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Design center to open doors to public Dec. 16 in Urbana

Melissa Mitchell, News Editor
217-333-5491; melissa@illinois.edu

12/11/2003


CHAMPAIGN, Ill. — Students and faculty in architecture, landscape architecture and urban and regional planning at the University of Illinois at Urbana-Champaign are taking their knowledge of good urban design to the streets – or more precisely, to 112 W. Main St. in downtown Urbana. That’s the new home of Civitas: the University of Illinois Community Design Center, an innovative town-gown enterprise that opens its doors to the public from 6-9 p.m. Tuesday (Dec. 16).

The opening reception will feature a formal presentation, at 7:15 p.m., by urban and regional planning graduate students who completed a studio project that examined the future of Urbana’s Lincoln Square Mall. According to graduate student Genevieve Borich, one of the center’s two student directors, studio participants will discuss "the historical importance of the mall, the current situation of its role within the public sphere of the metro region, and the future of its role within the local economic and public spheres." A number of design possibilities explored by the students will be presented as well.

The program also will include remarks by Steve Schomberg, vice chancellor for public engagement and institutional relations, who will discuss university outreach efforts.

Administered by the department of regional planning in the College of Fine and Applied Arts, Civitas is funded by the university’s Office for Public Engagement. Urban and regional planning professor Emily Talen will provide academic support and direction for the center, while Borich and another graduate student, Zach Borders, will manage day-to-day operations weekdays from 9 a.m. until 4 p.m. – and later on some days.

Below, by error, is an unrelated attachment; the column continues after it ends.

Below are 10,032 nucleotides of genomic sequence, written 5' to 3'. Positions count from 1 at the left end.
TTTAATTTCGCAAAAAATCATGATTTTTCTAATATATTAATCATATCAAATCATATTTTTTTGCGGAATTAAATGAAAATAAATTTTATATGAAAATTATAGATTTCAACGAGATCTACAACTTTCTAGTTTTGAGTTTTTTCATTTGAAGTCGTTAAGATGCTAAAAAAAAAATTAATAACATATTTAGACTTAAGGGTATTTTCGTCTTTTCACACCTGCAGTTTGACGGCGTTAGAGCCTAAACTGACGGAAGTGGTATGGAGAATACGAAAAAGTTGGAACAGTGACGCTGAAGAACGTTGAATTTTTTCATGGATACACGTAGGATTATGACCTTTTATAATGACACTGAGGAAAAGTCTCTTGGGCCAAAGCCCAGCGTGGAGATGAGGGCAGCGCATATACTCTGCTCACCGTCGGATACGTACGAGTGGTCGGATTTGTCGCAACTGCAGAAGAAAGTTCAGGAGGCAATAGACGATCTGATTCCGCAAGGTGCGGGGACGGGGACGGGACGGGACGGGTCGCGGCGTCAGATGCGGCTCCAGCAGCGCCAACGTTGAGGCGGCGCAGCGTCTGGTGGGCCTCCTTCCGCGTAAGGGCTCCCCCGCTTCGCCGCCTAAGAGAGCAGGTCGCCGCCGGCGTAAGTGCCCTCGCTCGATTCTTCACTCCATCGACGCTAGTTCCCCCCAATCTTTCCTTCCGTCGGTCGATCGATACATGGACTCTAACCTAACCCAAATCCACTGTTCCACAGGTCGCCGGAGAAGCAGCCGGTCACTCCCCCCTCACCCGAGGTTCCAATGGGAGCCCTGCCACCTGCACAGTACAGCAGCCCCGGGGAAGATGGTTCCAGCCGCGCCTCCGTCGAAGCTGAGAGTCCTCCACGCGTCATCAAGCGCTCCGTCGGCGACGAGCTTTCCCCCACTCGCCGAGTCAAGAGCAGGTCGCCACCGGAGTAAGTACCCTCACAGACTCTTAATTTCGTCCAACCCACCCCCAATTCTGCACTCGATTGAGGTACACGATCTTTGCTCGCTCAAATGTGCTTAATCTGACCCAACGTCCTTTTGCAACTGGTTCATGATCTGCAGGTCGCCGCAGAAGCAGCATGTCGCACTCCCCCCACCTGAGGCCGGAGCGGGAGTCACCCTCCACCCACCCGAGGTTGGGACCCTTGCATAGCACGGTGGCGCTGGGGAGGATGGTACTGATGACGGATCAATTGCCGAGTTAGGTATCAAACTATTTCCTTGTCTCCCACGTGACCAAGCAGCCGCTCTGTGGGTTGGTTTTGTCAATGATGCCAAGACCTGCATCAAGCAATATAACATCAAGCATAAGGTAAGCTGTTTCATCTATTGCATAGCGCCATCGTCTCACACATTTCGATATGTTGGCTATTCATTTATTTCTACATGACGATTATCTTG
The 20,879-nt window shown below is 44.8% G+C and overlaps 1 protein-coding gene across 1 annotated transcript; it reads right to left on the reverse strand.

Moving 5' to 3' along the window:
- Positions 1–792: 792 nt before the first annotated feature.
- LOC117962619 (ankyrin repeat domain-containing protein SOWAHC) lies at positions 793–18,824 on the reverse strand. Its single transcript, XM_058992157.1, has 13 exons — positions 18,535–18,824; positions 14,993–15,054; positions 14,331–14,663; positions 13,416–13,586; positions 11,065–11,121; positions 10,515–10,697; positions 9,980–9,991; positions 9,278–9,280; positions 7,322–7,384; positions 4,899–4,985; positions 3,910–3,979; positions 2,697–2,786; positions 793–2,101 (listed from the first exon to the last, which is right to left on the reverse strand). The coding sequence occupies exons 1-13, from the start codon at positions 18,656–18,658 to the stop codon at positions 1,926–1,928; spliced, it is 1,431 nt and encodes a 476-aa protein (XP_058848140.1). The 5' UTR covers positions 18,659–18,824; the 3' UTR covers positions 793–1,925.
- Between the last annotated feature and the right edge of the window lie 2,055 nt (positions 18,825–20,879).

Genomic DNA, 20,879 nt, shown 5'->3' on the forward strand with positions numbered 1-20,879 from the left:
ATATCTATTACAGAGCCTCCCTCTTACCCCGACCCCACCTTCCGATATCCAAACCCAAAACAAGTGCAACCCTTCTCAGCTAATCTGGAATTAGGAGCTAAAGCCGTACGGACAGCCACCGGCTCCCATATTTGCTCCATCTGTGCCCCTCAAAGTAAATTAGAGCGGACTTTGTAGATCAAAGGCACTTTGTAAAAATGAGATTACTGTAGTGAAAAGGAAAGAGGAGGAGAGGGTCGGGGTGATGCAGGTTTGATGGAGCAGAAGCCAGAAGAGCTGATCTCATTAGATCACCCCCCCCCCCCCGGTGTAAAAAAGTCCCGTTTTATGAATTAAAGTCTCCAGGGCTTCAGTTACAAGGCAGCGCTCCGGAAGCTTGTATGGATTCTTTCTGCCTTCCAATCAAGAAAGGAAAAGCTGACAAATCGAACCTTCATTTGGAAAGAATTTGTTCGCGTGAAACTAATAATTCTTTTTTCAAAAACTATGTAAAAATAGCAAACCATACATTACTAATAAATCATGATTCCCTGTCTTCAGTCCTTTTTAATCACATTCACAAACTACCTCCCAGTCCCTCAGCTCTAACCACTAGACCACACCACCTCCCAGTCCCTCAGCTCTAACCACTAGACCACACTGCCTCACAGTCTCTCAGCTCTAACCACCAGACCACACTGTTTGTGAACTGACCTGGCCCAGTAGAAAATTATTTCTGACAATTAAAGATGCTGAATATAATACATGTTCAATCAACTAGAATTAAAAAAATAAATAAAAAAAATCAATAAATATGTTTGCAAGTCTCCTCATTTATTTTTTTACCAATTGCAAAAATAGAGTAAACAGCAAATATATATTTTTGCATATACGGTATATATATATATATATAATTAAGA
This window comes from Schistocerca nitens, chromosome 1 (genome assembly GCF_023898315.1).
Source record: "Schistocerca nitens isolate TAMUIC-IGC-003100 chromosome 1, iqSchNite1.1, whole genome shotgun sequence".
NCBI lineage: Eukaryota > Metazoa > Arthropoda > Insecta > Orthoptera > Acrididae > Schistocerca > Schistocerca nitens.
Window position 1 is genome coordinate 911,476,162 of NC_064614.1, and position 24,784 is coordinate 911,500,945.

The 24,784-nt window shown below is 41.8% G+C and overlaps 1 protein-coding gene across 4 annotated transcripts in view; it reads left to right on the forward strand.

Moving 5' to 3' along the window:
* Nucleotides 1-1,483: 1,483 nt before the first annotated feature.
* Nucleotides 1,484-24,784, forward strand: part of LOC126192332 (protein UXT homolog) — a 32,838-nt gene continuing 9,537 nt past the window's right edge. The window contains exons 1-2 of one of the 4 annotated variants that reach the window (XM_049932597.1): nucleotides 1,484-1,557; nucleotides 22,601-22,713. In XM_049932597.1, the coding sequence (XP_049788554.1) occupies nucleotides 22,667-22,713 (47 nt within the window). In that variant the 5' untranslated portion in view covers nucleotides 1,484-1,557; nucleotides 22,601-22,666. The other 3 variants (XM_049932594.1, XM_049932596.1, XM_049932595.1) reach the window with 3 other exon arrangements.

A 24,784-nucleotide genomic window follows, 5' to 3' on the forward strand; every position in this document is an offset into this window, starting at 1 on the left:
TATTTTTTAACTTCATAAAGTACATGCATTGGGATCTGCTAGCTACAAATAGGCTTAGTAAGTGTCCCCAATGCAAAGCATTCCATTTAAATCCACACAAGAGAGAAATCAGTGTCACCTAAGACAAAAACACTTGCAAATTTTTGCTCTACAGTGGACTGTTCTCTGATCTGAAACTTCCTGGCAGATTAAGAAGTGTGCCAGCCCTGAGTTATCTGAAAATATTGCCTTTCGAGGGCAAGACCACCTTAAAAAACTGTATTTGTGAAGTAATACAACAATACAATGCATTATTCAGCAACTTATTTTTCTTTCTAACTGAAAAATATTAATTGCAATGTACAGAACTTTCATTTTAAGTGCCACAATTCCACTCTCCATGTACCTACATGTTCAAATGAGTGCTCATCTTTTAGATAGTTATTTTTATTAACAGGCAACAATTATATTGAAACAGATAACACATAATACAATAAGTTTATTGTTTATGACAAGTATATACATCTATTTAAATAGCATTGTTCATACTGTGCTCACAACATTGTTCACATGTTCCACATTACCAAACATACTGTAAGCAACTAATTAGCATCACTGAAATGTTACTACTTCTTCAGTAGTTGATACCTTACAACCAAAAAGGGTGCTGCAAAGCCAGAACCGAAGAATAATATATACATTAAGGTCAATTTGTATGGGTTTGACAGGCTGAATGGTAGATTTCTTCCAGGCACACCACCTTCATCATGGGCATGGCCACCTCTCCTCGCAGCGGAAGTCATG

Borich said the center’s mission includes involving faculty and students from a variety of disciplines within the university in efforts "to assist local residents, neighborhood associations, planning departments, city council members, and nonprofit organizations on any projects pertaining to ‘urbanism.’ " The term "urbanism" is intentionally defined broadly, she said, in order to stimulate discussion and education – among students and community members – on a host of topics, from "smart growth, local identity and civic spaces to ideas of community and good urbanism."

Beginning in January, she said, Civitas plans to host a series of lectures, discussion sessions, films, poetry readings, theater performances and art exhibitions.

According to Borich, establishment of the off-campus center reflects a new trend that is taking place nationwide. That trend, she said, extends "academic-based assistance to local communities, utilizing resources from traditional urban design fields – such as planning – and nontraditional urban design fields – such as medicine, economics and psychology. As a bridge for academicians to work in real-world situations, these centers serve as a valuable asset for local residents and professionals."

For more information, contact Borich at 217-265-7507.